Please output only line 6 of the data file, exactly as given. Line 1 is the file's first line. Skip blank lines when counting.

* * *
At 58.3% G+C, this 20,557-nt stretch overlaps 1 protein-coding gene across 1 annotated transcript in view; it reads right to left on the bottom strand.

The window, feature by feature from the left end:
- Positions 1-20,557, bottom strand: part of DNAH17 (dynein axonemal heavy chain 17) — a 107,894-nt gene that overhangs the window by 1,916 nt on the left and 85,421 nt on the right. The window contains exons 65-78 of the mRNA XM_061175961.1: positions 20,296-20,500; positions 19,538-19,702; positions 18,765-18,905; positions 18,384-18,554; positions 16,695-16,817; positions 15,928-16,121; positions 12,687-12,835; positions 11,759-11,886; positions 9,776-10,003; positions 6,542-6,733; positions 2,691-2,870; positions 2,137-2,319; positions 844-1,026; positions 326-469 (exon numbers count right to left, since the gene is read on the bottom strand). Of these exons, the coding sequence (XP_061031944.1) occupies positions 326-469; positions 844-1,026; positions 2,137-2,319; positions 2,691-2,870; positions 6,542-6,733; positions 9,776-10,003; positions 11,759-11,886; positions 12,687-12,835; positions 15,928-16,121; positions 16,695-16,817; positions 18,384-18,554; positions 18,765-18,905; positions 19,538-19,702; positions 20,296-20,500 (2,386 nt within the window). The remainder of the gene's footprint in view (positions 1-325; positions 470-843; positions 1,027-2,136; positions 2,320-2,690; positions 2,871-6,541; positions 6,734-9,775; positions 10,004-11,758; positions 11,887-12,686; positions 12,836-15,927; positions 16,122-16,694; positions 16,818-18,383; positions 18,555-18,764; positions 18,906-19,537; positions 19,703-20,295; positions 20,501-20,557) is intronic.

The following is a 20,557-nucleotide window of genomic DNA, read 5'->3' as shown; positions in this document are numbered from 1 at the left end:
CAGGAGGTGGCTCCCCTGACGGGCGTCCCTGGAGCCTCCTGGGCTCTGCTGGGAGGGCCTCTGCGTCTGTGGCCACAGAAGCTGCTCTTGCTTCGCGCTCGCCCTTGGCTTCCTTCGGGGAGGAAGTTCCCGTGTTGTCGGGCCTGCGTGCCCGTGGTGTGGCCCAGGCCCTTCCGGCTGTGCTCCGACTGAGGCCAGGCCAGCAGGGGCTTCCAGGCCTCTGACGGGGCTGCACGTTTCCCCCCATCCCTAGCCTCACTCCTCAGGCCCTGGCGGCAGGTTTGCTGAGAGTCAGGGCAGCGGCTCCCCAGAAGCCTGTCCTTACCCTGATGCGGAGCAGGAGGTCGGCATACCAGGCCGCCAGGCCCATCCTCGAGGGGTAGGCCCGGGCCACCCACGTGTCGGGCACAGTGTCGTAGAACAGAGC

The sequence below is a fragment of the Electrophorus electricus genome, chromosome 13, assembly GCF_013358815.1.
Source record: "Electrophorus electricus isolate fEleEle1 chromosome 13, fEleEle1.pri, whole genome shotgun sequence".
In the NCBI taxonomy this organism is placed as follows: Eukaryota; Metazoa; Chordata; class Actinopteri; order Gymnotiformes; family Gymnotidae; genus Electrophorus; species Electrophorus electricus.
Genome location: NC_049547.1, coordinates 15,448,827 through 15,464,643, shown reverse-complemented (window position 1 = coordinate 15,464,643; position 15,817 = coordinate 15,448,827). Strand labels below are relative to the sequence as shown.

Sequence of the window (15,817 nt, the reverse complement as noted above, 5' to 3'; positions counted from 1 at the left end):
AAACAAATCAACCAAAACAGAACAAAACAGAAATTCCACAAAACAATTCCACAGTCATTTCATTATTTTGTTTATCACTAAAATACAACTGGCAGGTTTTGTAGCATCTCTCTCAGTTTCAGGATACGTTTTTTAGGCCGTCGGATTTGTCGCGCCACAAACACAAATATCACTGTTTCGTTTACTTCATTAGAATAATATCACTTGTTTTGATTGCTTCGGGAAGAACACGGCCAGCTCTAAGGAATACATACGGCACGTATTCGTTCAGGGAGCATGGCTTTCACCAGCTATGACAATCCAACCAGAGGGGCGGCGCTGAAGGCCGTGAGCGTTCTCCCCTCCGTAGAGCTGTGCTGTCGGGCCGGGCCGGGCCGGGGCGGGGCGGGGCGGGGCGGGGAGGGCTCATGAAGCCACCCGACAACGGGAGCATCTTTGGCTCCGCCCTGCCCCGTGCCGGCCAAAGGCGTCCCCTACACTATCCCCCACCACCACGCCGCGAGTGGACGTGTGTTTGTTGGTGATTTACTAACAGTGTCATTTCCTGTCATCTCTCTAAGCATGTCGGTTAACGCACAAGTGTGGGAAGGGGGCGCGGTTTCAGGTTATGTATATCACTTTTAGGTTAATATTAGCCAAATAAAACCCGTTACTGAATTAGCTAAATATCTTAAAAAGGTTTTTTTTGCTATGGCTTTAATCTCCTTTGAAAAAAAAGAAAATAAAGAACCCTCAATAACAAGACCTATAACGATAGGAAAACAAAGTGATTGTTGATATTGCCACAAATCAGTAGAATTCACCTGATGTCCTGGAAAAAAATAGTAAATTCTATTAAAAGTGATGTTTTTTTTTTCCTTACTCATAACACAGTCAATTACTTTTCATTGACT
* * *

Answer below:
The sequence below is a fragment of the Electrophorus electricus genome, chromosome 13, assembly GCF_013358815.1.